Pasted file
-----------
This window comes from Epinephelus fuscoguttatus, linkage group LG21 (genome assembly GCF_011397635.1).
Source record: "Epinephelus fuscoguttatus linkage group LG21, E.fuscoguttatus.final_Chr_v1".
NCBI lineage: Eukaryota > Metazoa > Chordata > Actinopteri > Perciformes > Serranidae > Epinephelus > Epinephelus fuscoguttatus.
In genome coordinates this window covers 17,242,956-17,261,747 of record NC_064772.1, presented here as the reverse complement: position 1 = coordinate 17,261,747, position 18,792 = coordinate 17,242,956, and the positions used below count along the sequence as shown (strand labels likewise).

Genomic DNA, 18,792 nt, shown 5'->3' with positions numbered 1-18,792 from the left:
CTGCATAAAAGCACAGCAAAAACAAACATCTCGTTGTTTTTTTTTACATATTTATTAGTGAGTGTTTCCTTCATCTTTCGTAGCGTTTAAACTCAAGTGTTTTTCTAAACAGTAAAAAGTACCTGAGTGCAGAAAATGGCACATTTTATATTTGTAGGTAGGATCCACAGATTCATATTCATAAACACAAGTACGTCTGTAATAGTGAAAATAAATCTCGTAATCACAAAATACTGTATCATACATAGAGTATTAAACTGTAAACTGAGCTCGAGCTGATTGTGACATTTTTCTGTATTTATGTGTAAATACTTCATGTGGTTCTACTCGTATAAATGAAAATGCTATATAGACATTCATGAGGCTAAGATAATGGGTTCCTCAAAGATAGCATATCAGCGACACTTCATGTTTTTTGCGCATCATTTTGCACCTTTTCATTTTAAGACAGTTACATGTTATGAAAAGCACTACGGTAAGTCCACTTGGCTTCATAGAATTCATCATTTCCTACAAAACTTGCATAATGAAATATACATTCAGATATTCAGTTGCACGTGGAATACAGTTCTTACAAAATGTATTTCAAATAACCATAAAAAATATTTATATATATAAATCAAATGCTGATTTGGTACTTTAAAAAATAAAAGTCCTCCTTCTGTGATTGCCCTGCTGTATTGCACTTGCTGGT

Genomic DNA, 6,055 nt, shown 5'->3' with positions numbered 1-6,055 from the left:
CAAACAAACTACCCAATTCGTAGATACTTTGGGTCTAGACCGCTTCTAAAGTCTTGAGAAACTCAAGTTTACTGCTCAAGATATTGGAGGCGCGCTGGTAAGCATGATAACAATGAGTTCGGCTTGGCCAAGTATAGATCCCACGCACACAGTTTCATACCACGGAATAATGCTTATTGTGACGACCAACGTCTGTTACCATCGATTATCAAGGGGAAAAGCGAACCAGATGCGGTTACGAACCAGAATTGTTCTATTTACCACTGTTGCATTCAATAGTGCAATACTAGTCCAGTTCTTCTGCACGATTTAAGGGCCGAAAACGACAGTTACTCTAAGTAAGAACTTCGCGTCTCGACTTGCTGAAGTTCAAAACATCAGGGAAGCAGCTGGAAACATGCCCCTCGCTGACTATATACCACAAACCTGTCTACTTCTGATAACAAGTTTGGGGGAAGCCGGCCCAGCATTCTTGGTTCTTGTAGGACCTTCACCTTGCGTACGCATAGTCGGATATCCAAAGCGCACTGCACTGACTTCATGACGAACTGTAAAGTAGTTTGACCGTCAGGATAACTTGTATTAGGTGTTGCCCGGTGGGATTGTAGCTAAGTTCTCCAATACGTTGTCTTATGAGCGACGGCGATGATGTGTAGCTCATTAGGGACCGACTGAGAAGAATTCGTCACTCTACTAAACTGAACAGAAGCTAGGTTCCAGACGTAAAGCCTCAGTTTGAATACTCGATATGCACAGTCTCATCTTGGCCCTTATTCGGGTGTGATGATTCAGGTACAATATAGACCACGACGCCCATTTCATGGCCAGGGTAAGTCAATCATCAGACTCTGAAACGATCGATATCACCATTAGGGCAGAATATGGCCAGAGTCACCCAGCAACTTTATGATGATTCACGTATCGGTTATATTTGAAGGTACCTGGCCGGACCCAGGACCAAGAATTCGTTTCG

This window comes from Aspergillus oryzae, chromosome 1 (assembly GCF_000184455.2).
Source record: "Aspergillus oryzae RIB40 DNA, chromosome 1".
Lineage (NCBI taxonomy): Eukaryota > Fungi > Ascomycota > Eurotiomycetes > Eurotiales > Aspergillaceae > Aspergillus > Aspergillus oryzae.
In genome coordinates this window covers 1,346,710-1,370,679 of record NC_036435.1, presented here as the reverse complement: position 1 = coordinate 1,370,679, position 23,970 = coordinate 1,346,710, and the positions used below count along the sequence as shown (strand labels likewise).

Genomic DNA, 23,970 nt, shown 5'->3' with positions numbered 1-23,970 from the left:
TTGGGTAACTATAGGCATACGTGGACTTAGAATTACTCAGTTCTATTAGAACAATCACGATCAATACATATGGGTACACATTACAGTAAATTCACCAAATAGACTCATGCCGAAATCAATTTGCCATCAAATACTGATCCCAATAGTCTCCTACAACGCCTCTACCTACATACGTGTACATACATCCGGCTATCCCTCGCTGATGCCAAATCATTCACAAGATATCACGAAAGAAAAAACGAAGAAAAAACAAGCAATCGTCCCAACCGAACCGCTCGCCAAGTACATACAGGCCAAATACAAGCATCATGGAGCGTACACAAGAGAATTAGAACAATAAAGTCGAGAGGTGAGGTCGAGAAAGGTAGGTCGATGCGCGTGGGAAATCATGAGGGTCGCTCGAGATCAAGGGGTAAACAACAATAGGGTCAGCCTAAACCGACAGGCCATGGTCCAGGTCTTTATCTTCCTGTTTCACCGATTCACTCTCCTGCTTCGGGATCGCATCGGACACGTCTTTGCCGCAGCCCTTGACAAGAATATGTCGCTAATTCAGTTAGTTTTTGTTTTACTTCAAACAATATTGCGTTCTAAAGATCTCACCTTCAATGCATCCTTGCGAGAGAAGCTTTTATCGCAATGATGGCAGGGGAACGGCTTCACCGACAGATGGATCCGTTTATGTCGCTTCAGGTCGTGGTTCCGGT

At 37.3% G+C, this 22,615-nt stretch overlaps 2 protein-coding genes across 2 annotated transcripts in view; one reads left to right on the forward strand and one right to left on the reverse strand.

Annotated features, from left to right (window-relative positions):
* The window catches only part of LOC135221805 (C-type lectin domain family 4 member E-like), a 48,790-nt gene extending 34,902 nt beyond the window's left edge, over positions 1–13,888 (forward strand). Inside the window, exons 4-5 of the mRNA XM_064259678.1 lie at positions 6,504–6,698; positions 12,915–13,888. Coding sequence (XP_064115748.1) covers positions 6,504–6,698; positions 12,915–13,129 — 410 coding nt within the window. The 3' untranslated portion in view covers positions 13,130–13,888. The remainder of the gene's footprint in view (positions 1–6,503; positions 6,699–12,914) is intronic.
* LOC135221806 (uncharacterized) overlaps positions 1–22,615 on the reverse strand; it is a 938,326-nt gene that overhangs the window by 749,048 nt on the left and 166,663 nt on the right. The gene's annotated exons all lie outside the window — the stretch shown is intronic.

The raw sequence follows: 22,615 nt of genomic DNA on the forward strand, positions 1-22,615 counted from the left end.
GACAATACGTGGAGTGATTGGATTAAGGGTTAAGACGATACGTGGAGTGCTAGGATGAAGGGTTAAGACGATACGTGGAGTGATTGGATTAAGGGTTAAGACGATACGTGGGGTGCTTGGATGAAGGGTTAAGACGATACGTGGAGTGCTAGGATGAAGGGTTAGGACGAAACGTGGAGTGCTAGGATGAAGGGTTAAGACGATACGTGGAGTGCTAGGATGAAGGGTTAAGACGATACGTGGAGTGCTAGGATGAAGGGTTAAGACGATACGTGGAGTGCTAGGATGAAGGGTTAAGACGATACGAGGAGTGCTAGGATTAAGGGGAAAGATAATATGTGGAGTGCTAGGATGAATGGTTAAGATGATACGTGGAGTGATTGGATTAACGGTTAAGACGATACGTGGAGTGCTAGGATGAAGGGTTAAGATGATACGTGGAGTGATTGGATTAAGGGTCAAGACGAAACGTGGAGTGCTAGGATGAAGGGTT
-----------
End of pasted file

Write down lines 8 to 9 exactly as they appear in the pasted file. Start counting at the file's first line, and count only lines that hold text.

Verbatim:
CAAACAAACTACCCAATTCGTAGATACTTTGGGTCTAGACCGCTTCTAAAGTCTTGAGAAACTCAAGTTTACTGCTCAAGATATTGGAGGCGCGCTGGTAAGCATGATAACAATGAGTTCGGCTTGGCCAAGTATAGATCCCACGCACACAGTTTCATACCACGGAATAATGCTTATTGTGACGACCAACGTCTGTTACCATCGATTATCAAGGGGAAAAGCGAACCAGATGCGGTTACGAACCAGAATTGTTCTATTTACCACTGTTGCATTCAATAGTGCAATACTAGTCCAGTTCTTCTGCACGATTTAAGGGCCGAAAACGACAGTTACTCTAAGTAAGAACTTCGCGTCTCGACTTGCTGAAGTTCAAAACATCAGGGAAGCAGCTGGAAACATGCCCCTCGCTGACTATATACCACAAACCTGTCTACTTCTGATAACAAGTTTGGGGGAAGCCGGCCCAGCATTCTTGGTTCTTGTAGGACCTTCACCTTGCGTACGCATAGTCGGATATCCAAAGCGCACTGCACTGACTTCATGACGAACTGTAAAGTAGTTTGACCGTCAGGATAACTTGTATTAGGTGTTGCCCGGTGGGATTGTAGCTAAGTTCTCCAATACGTTGTCTTATGAGCGACGGCGATGATGTGTAGCTCATTAGGGACCGACTGAGAAGAATTCGTCACTCTACTAAACTGAACAGAAGCTAGGTTCCAGACGTAAAGCCTCAGTTTGAATACTCGATATGCACAGTCTCATCTTGGCCCTTATTCGGGTGTGATGATTCAGGTACAATATAGACCACGACGCCCATTTCATGGCCAGGGTAAGTCAATCATCAGACTCTGAAACGATCGATATCACCATTAGGGCAGAATATGGCCAGAGTCACCCAGCAACTTTATGATGATTCACGTATCGGTTATATTTGAAGGTACCTGGCCGGACCCAGGACCAAGAATTCGTTTCG

This window comes from Aspergillus oryzae, chromosome 1 (assembly GCF_000184455.2).